RIO DE JANEIRO, March 5 (Reuters) - The opening of a Brazilian congressional probe into alleged corruption at state-run oil company Petroleo Brasileiro SA erupted into a shouting match on Thursday when lawmakers rushed the dais and accused the probe’s leader of seeking to manipulate the outcome.
The dispute highlights the rising tension in Congress two days after a federal prosecutor asked the Supreme Court to open investigations into 54 individuals for their alleged role in a giant price-fixing, bribery and political kick-back scandal at Petrobras, as the company is known.
Many of those individuals are expected to include dozens of lawmakers. The list of the political figures targeted could be made public as early as Friday.
Thursday’s fracas began when Hugo Motta, president of the parliamentary-inquiry commission investigating the alleged corruption, tried to open the probe in Brasilia in a congressional meeting room.
Several angry congressmen rushed the dais and began yelling and shaking their fingers in Motta’s face in a protest against his creation of investigating sub-commissions.
Motta, 25, a member of the PMDB and one of the youngest members of Congress, responded by yelling into his microphone.
“You must show me respect! You must show me respect!” Motta screamed repeatedly as he trembled angrily and shook his own finger back at his opponents. “I will not open the session like this.”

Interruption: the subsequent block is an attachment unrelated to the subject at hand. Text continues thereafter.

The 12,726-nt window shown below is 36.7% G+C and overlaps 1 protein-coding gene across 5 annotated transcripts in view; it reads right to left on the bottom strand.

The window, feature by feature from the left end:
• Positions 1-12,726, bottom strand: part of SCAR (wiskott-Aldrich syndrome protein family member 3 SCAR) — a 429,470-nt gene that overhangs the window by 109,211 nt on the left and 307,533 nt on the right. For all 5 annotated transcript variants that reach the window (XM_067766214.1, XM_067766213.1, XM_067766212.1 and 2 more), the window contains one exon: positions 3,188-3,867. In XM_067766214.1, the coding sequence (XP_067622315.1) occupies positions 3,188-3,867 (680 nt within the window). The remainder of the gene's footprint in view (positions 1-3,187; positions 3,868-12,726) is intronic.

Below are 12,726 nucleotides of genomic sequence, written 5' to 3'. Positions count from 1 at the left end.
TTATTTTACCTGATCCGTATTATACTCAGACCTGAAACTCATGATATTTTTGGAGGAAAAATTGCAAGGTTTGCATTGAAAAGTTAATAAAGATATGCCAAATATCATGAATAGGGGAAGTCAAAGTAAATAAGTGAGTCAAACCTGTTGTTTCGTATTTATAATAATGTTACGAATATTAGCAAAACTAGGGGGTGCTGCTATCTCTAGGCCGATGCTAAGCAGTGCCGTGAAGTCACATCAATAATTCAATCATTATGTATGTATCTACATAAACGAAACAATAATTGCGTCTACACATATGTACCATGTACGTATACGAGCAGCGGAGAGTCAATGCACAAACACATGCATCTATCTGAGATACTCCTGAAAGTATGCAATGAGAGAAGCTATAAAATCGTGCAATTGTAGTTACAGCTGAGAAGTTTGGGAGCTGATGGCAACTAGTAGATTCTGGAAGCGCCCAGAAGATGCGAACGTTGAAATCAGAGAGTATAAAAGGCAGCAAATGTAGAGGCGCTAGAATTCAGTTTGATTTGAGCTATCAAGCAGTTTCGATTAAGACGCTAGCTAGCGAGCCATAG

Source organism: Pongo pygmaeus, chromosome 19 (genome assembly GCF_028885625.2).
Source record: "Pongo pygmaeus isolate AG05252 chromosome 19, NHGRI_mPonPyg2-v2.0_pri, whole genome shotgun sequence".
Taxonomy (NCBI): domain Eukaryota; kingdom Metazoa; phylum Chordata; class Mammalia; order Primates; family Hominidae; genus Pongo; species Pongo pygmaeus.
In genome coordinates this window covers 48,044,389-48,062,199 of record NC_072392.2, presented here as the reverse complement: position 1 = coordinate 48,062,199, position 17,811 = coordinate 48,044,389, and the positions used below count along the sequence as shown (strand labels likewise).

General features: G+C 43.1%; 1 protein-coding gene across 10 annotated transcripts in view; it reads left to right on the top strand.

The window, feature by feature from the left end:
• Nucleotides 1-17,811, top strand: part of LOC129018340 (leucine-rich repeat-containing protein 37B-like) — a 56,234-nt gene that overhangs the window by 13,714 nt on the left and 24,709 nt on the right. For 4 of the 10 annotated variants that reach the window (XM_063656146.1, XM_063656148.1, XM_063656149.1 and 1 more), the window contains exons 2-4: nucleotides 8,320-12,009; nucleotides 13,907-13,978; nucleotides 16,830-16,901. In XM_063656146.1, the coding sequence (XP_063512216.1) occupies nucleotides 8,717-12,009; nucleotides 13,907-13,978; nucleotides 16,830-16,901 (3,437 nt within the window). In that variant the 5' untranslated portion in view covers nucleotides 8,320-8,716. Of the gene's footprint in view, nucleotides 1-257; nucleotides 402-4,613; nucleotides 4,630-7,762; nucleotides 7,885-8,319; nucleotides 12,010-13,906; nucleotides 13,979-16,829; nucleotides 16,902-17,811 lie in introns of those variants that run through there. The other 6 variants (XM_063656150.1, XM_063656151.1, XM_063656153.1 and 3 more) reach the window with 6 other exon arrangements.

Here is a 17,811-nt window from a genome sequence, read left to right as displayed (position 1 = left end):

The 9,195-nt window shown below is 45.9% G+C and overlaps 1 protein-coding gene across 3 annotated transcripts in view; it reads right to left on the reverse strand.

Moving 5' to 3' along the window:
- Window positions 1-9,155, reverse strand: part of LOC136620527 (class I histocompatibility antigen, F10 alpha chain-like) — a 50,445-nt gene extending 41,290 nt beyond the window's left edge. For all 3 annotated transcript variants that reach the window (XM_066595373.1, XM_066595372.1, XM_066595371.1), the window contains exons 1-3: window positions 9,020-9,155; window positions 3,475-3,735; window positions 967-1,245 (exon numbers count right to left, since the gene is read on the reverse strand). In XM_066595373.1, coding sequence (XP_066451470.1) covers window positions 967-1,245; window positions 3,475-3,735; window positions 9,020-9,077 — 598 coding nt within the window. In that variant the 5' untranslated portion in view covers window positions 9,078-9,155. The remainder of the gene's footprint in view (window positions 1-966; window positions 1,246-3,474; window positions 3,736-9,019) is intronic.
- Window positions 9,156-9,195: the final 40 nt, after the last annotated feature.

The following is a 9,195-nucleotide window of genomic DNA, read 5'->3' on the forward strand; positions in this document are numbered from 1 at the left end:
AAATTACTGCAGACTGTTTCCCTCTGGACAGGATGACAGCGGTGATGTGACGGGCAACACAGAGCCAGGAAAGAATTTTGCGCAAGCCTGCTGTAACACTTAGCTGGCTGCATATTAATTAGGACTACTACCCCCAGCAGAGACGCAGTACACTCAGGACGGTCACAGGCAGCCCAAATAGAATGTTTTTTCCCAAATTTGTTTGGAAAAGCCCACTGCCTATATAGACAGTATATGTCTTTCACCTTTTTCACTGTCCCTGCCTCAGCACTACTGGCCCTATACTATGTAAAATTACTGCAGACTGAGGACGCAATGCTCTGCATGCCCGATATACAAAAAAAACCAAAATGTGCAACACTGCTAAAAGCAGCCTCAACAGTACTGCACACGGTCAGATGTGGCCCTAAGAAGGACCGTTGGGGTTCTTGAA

The dispute centered on Motta’s decision to create several sub-commissions with their own rapporteurs, a move that some suggested would undermine the power of the commission’s main rapporteur, Luiz Sergio, a member of Rousseff’s party, the PT.
Rapporteurs, because they control the writing of the commission’s final report, have great power over the official conclusions.
Those who rushed the dias inlcuded members of the PT and its ally the Socialism and Liberty Party (PSOL). After a few minutes, the protesters relented, and the deliberations proceeded.
The near brawl also underscores a widening rift between the Workers’ Party (PT) of Brazilian President Dilma Rousseff and the Brazilian Democratic Movement Party (PMDB), long her main ally in Congress, over austerity measures Rousseff has proposed to fight inflation and revive a stagnant economy.
Mota had given one the four sub-commission rapporteur positions to members of the opposition Brazilian Social Democracy Party (PSDB), the G1 internet news service reported. PSDB presidential candidate Aecio Neves ran second to Rousseff in October presidential elections and has blamed government. (Reporting by Jeb Blount Editing by W Simon)